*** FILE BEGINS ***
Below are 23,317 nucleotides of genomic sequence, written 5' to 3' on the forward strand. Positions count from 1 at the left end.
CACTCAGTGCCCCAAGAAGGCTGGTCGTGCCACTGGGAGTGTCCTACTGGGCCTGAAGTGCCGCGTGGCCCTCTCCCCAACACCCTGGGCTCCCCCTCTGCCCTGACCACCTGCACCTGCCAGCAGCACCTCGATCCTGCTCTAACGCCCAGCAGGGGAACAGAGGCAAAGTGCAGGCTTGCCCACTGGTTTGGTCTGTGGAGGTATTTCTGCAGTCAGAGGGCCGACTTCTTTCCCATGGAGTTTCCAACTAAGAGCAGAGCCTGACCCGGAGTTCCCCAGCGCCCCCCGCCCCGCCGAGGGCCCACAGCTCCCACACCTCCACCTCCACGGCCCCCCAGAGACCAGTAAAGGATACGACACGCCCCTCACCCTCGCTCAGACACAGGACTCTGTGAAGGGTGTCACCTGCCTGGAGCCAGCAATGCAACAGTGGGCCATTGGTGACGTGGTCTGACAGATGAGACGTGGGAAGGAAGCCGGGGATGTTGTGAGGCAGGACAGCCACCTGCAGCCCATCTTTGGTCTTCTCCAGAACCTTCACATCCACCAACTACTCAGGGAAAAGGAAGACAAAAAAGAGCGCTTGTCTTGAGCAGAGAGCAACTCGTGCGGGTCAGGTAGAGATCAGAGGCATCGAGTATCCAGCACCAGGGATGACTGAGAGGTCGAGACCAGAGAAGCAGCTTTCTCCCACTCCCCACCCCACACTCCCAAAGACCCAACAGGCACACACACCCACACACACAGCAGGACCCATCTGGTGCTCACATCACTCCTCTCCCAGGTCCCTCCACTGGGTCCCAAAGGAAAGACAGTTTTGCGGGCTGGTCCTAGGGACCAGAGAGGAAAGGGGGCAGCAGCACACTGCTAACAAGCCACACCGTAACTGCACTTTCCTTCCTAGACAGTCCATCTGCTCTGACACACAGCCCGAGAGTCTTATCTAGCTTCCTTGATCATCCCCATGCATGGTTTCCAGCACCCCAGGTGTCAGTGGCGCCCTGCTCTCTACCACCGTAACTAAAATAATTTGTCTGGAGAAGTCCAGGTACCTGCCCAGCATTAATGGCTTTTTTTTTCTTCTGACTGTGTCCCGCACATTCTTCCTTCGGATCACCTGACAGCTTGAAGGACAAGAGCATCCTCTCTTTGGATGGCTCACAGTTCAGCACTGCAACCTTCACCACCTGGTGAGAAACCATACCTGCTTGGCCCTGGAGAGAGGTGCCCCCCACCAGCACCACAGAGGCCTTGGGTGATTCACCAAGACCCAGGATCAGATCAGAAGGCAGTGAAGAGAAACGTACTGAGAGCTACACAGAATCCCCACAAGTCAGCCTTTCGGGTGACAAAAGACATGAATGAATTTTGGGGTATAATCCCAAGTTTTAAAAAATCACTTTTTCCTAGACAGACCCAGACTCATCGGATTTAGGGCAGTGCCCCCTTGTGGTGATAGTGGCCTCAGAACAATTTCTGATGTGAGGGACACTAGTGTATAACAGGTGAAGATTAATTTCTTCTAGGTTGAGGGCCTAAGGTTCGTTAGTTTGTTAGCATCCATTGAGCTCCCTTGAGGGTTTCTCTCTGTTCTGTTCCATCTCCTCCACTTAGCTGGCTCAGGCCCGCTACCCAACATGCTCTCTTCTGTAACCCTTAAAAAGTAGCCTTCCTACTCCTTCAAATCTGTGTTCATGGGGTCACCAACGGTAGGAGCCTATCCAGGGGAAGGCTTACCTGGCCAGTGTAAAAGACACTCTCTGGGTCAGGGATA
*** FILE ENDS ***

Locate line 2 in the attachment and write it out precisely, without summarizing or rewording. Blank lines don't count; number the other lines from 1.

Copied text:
CACTCAGTGCCCCAAGAAGGCTGGTCGTGCCACTGGGAGTGTCCTACTGGGCCTGAAGTGCCGCGTGGCCCTCTCCCCAACACCCTGGGCTCCCCCTCTGCCCTGACCACCTGCACCTGCCAGCAGCACCTCGATCCTGCTCTAACGCCCAGCAGGGGAACAGAGGCAAAGTGCAGGCTTGCCCACTGGTTTGGTCTGTGGAGGTATTTCTGCAGTCAGAGGGCCGACTTCTTTCCCATGGAGTTTCCAACTAAGAGCAGAGCCTGACCCGGAGTTCCCCAGCGCCCCCCGCCCCGCCGAGGGCCCACAGCTCCCACACCTCCACCTCCACGGCCCCCCAGAGACCAGTAAAGGATACGACACGCCCCTCACCCTCGCTCAGACACAGGACTCTGTGAAGGGTGTCACCTGCCTGGAGCCAGCAATGCAACAGTGGGCCATTGGTGACGTGGTCTGACAGATGAGACGTGGGAAGGAAGCCGGGGATGTTGTGAGGCAGGACAGCCACCTGCAGCCCATCTTTGGTCTTCTCCAGAACCTTCACATCCACCAACTACTCAGGGAAAAGGAAGACAAAAAAGAGCGCTTGTCTTGAGCAGAGAGCAACTCGTGCGGGTCAGGTAGAGATCAGAGGCATCGAGTATCCAGCACCAGGGATGACTGAGAGGTCGAGACCAGAGAAGCAGCTTTCTCCCACTCCCCACCCCACACTCCCAAAGACCCAACAGGCACACACACCCACACACACAGCAGGACCCATCTGGTGCTCACATCACTCCTCTCCCAGGTCCCTCCACTGGGTCCCAAAGGAAAGACAGTTTTGCGGGCTGGTCCTAGGGACCAGAGAGGAAAGGGGGCAGCAGCACACTGCTAACAAGCCACACCGTAACTGCACTTTCCTTCCTAGACAGTCCATCTGCTCTGACACACAGCCCGAGAGTCTTATCTAGCTTCCTTGATCATCCCCATGCATGGTTTCCAGCACCCCAGGTGTCAGTGGCGCCCTGCTCTCTACCACCGTAACTAAAATAATTTGTCTGGAGAAGTCCAGGTACCTGCCCAGCATTAATGGCTTTTTTTTTCTTCTGACTGTGTCCCGCACATTCTTCCTTCGGATCACCTGACAGCTTGAAGGACAAGAGCATCCTCTCTTTGGATGGCTCACAGTTCAGCACTGCAACCTTCACCACCTGGTGAGAAACCATACCTGCTTGGCCCTGGAGAGAGGTGCCCCCCACCAGCACCACAGAGGCCTTGGGTGATTCACCAAGACCCAGGATCAGATCAGAAGGCAGTGAAGAGAAACGTACTGAGAGCTACACAGAATCCCCACAAGTCAGCCTTTCGGGTGACAAAAGACATGAATGAATTTTGGGGTATAATCCCAAGTTTTAAAAAATCACTTTTTCCTAGACAGACCCAGACTCATCGGATTTAGGGCAGTGCCCCCTTGTGGTGATAGTGGCCTCAGAACAATTTCTGATGTGAGGGACACTAGTGTATAACAGGTGAAGATTAATTTCTTCTAGGTTGAGGGCCTAAGGTTCGTTAGTTTGTTAGCATCCATTGAGCTCCCTTGAGGGTTTCTCTCTGTTCTGTTCCATCTCCTCCACTTAGCTGGCTCAGGCCCGCTACCCAACATGCTCTCTTCTGTAACCCTTAAAAAGTAGCCTTCCTACTCCTTCAAATCTGTGTTCATGGGGTCACCAACGGTAGGAGCCTATCCAGGGGAAGGCTTACCTGGCCAGTGTAAAAGACACTCTCTGGGTCAGGGATA